Kenya ‘has’ two Presidents. The constitutional President Uhuru Kenyatta and ‘Peoples’ President’ Raila Odinga. The duo no doubt are very busy people.
But Kenyans are wondering if they are too preoccupied-albeit with equally important issues- that they cannot squeeze in some time to receive the report of the Building Bridges Initiative.
A fortnight has passed since the BBI Task Force joint secretaries Martin Kimani and Paul Mwangi announced that the report was ready and all they were waiting for was an opportune time to deliver it.
Before they finished, they felt constrained to release the statement in the wake of growing apprehension over the long delay on a report that had supposedly been ready for over a month save for some final editing touches.
At that time, President Kenyatta was in Russia, and that was used as a convenient excuse. Observers have now concluded that his frequent foreign travels are designed to avoid the report.
Pundits argue that if BBI was as important as advertised for the building of national cohesion and guaranteeing sustainable peace, security and nationhood, Uhuru and Raila would have made it a number one priority to receive the report and immediately embark on its implementation.
That they have not been available has only served to fuel growing suspicion that one, or both, of them are not happy with its recommendations.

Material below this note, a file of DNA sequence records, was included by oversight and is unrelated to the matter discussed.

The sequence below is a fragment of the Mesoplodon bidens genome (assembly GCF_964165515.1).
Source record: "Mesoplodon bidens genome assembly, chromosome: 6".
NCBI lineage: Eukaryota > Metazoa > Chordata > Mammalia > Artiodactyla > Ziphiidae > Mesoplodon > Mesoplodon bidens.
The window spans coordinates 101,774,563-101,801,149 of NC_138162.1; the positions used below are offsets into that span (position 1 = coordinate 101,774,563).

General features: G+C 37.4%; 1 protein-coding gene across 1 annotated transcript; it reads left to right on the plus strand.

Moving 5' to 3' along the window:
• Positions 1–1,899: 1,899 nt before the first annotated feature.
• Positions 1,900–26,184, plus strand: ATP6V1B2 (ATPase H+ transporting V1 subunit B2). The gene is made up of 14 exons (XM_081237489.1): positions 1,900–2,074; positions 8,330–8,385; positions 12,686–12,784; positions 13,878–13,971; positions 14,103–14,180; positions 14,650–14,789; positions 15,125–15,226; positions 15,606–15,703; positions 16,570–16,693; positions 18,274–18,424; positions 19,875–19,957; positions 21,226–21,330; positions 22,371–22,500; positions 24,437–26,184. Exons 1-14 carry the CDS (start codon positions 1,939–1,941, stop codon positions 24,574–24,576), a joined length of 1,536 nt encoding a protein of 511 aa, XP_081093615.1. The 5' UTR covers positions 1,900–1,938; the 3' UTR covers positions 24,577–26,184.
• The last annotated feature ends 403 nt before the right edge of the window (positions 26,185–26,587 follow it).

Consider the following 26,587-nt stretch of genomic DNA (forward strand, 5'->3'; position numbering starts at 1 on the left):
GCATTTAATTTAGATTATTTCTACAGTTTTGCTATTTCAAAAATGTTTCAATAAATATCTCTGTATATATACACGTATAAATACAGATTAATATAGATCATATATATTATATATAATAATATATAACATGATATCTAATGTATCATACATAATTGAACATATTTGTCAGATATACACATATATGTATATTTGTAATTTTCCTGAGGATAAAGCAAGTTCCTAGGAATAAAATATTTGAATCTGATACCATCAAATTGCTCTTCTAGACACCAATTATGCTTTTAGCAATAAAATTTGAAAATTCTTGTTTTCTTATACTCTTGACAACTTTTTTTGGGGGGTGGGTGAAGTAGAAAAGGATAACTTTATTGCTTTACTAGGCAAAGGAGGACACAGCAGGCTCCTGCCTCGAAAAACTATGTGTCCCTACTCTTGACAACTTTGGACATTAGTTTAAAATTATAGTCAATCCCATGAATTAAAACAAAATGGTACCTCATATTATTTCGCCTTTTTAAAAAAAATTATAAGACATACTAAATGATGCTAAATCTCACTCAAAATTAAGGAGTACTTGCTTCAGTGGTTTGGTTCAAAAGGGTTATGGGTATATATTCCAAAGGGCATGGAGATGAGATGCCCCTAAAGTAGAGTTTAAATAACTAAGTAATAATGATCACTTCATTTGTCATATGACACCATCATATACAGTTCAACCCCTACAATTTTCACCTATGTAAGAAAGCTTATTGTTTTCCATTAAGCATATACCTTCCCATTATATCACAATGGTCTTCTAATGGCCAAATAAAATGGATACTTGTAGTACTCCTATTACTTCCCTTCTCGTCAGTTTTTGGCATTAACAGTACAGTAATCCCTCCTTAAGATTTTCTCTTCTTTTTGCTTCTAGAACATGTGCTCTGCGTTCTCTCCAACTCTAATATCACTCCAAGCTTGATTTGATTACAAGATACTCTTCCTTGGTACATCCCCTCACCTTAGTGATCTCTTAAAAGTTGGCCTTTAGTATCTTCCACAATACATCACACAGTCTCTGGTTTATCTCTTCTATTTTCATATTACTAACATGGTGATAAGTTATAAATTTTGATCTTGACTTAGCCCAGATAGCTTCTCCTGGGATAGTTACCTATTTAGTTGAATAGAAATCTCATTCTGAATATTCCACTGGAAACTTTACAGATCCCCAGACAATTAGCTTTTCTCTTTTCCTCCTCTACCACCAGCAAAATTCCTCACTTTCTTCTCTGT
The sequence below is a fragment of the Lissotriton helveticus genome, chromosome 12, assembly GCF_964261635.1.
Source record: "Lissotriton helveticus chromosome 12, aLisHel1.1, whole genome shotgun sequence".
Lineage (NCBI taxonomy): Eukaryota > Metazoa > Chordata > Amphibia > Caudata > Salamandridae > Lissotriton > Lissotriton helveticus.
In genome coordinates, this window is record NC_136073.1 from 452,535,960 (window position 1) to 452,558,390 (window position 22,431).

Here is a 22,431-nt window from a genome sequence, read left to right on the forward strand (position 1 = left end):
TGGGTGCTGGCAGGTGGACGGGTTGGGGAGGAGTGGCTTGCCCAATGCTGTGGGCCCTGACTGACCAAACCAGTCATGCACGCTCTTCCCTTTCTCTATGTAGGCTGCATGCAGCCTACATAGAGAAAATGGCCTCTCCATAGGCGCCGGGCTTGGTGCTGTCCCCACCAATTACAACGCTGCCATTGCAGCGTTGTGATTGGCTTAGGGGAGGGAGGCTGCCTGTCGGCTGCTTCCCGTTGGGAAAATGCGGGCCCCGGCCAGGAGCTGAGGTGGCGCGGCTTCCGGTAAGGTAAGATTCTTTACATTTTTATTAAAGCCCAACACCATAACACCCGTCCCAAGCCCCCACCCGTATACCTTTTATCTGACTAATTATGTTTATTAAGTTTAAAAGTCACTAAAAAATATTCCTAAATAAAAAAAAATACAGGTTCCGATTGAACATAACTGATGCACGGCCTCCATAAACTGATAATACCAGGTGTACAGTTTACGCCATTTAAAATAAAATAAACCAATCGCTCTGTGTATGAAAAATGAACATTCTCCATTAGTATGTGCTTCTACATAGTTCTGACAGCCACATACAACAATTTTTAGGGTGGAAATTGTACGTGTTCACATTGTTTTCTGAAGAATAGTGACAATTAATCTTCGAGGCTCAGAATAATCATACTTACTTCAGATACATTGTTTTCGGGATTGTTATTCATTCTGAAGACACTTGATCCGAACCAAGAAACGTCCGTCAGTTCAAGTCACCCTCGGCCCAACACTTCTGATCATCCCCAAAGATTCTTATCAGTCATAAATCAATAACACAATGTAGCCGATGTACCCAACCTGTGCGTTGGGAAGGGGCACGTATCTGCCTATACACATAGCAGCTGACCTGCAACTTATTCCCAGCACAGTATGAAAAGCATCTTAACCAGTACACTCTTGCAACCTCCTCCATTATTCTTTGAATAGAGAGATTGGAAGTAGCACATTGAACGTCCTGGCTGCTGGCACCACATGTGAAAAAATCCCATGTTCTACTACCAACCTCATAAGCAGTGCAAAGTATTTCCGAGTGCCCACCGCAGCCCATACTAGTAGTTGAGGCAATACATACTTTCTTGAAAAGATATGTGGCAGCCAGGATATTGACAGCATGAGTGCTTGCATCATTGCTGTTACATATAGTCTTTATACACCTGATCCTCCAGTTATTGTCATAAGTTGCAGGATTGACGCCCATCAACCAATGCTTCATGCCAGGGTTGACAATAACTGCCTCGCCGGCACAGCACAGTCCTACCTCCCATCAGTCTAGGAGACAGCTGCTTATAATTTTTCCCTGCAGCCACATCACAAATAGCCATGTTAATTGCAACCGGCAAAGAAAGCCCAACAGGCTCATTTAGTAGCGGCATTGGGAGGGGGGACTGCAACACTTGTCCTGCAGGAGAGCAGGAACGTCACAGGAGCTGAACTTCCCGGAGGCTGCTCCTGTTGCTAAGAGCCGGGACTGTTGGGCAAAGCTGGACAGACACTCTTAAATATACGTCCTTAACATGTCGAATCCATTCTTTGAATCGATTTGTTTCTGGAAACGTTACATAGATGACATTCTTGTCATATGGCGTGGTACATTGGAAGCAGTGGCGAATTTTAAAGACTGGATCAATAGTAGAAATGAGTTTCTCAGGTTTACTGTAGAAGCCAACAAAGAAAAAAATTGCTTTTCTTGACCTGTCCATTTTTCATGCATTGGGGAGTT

Although the President and the erstwhile opposition leader-turned-key ally have both always been publicly fulsome in support of their baby and diagnosis of Kenya’s problems, a close analysis reveals that they may not necessarily be on the same page regarding prescriptions.
Raila, for instance, has been outspoken in support of major realignment of the national leadership structure to reintroduce the position of Prime Minister as Head of Government.
He has also been insistent that Kenya must have a referendum to pass the envisaged constitutional changes — an interesting position ahead of the release of the BBI report.
Uhuru by contrast, has backed the BBI, but without going into positions and demands that might pre-empt receipt of the report. He has never talked of going back to a parliamentary system of government or uttered support for a referendum.
It is also instructive that while ODM, made detailed proposals to the BBI hearings, President Kenyatta’s Jubilee did not make an appearance.
Granted, the governing party is deeply divided over the BBI with Deputy President William Ruto leading a powerful faction determined to shoot down the President’s pet project.
It is still apparent that Uhuru has not even made much effort to rally his party behind the initiative
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